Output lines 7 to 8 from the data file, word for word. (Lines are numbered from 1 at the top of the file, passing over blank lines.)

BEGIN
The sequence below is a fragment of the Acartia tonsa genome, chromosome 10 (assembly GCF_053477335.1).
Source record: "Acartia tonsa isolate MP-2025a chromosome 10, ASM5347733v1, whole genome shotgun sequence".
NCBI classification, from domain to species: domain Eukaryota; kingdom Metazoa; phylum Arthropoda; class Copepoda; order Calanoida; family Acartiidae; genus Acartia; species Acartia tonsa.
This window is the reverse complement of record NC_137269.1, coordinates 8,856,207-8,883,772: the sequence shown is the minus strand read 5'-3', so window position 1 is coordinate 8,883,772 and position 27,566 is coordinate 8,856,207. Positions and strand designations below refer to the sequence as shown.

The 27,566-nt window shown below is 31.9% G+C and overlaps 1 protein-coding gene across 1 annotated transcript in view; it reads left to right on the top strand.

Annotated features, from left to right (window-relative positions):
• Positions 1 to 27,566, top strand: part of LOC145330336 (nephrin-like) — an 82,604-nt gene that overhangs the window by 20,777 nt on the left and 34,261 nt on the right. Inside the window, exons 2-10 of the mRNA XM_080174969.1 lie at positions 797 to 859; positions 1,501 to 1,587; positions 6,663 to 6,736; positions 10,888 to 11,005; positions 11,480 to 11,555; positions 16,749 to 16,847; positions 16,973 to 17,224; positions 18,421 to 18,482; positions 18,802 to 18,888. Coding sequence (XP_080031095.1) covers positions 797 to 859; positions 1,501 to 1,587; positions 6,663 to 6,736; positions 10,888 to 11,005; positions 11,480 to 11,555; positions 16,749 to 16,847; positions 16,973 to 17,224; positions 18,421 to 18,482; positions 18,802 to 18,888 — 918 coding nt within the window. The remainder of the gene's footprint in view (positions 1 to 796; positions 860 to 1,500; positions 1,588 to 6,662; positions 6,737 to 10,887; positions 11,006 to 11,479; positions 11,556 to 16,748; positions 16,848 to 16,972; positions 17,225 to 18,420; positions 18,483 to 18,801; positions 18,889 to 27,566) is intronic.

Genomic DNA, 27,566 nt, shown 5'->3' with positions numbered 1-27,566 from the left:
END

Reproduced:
• Positions 1 to 27,566, top strand: part of LOC145330336 (nephrin-like) — an 82,604-nt gene that overhangs the window by 20,777 nt on the left and 34,261 nt on the right. Inside the window, exons 2-10 of the mRNA XM_080174969.1 lie at positions 797 to 859; positions 1,501 to 1,587; positions 6,663 to 6,736; positions 10,888 to 11,005; positions 11,480 to 11,555; positions 16,749 to 16,847; positions 16,973 to 17,224; positions 18,421 to 18,482; positions 18,802 to 18,888. Coding sequence (XP_080031095.1) covers positions 797 to 859; positions 1,501 to 1,587; positions 6,663 to 6,736; positions 10,888 to 11,005; positions 11,480 to 11,555; positions 16,749 to 16,847; positions 16,973 to 17,224; positions 18,421 to 18,482; positions 18,802 to 18,888 — 918 coding nt within the window. The remainder of the gene's footprint in view (positions 1 to 796; positions 860 to 1,500; positions 1,588 to 6,662; positions 6,737 to 10,887; positions 11,006 to 11,479; positions 11,556 to 16,748; positions 16,848 to 16,972; positions 17,225 to 18,420; positions 18,483 to 18,801; positions 18,889 to 27,566) is intronic.

Genomic DNA, 27,566 nt, shown 5'->3' with positions numbered 1-27,566 from the left: